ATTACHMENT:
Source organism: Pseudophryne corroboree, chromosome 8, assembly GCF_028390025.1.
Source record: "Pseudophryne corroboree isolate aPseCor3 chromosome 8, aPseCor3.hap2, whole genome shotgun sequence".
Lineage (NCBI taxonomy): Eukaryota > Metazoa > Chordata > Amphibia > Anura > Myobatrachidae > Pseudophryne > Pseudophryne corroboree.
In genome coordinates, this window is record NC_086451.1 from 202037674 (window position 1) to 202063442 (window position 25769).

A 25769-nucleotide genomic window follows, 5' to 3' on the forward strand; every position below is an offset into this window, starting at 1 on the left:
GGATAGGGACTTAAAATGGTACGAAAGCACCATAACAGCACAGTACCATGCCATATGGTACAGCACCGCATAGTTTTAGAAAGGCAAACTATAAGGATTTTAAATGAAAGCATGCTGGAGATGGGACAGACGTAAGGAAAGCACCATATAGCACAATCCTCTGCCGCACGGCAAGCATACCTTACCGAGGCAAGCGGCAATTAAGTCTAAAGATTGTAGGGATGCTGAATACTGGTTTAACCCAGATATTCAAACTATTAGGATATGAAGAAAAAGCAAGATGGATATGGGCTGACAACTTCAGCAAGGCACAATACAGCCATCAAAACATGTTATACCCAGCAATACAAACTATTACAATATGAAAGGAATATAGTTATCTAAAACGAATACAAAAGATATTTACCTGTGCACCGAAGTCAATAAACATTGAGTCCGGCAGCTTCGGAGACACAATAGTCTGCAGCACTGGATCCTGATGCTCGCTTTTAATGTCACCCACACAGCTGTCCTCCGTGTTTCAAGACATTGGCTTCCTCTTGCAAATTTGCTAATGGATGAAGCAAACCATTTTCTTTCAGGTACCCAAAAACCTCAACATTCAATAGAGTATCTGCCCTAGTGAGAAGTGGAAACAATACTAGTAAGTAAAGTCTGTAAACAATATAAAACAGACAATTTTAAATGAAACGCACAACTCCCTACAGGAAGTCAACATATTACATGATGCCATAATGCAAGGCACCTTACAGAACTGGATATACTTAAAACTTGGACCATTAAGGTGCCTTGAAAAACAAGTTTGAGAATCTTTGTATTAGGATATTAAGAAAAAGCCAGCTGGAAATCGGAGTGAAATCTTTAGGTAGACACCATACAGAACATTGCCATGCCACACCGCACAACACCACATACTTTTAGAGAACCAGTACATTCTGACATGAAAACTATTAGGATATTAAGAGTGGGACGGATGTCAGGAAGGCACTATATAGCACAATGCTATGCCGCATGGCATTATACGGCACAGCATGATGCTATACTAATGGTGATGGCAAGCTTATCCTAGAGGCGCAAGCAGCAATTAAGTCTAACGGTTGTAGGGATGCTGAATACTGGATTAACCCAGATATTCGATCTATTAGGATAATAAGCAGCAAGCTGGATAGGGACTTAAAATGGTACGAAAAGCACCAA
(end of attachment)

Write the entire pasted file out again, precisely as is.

Source organism: Pseudophryne corroboree, chromosome 8, assembly GCF_028390025.1.
Source record: "Pseudophryne corroboree isolate aPseCor3 chromosome 8, aPseCor3.hap2, whole genome shotgun sequence".
Lineage (NCBI taxonomy): Eukaryota > Metazoa > Chordata > Amphibia > Anura > Myobatrachidae > Pseudophryne > Pseudophryne corroboree.
In genome coordinates, this window is record NC_086451.1 from 202037674 (window position 1) to 202063442 (window position 25769).

A 25769-nucleotide genomic window follows, 5' to 3' on the forward strand; every position below is an offset into this window, starting at 1 on the left:
GGATAGGGACTTAAAATGGTACGAAAGCACCATAACAGCACAGTACCATGCCATATGGTACAGCACCGCATAGTTTTAGAAAGGCAAACTATAAGGATTTTAAATGAAAGCATGCTGGAGATGGGACAGACGTAAGGAAAGCACCATATAGCACAATCCTCTGCCGCACGGCAAGCATACCTTACCGAGGCAAGCGGCAATTAAGTCTAAAGATTGTAGGGATGCTGAATACTGGTTTAACCCAGATATTCAAACTATTAGGATATGAAGAAAAAGCAAGATGGATATGGGCTGACAACTTCAGCAAGGCACAATACAGCCATCAAAACATGTTATACCCAGCAATACAAACTATTACAATATGAAAGGAATATAGTTATCTAAAACGAATACAAAAGATATTTACCTGTGCACCGAAGTCAATAAACATTGAGTCCGGCAGCTTCGGAGACACAATAGTCTGCAGCACTGGATCCTGATGCTCGCTTTTAATGTCACCCACACAGCTGTCCTCCGTGTTTCAAGACATTGGCTTCCTCTTGCAAATTTGCTAATGGATGAAGCAAACCATTTTCTTTCAGGTACCCAAAAACCTCAACATTCAATAGAGTATCTGCCCTAGTGAGAAGTGGAAACAATACTAGTAAGTAAAGTCTGTAAACAATATAAAACAGACAATTTTAAATGAAACGCACAACTCCCTACAGGAAGTCAACATATTACATGATGCCATAATGCAAGGCACCTTACAGAACTGGATATACTTAAAACTTGGACCATTAAGGTGCCTTGAAAAACAAGTTTGAGAATCTTTGTATTAGGATATTAAGAAAAAGCCAGCTGGAAATCGGAGTGAAATCTTTAGGTAGACACCATACAGAACATTGCCATGCCACACCGCACAACACCACATACTTTTAGAGAACCAGTACATTCTGACATGAAAACTATTAGGATATTAAGAGTGGGACGGATGTCAGGAAGGCACTATATAGCACAATGCTATGCCGCATGGCATTATACGGCACAGCATGATGCTATACTAATGGTGATGGCAAGCTTATCCTAGAGGCGCAAGCAGCAATTAAGTCTAACGGTTGTAGGGATGCTGAATACTGGATTAACCCAGATATTCGATCTATTAGGATAATAAGCAGCAAGCTGGATAGGGACTTAAAATGGTACGAAAAGCACCAA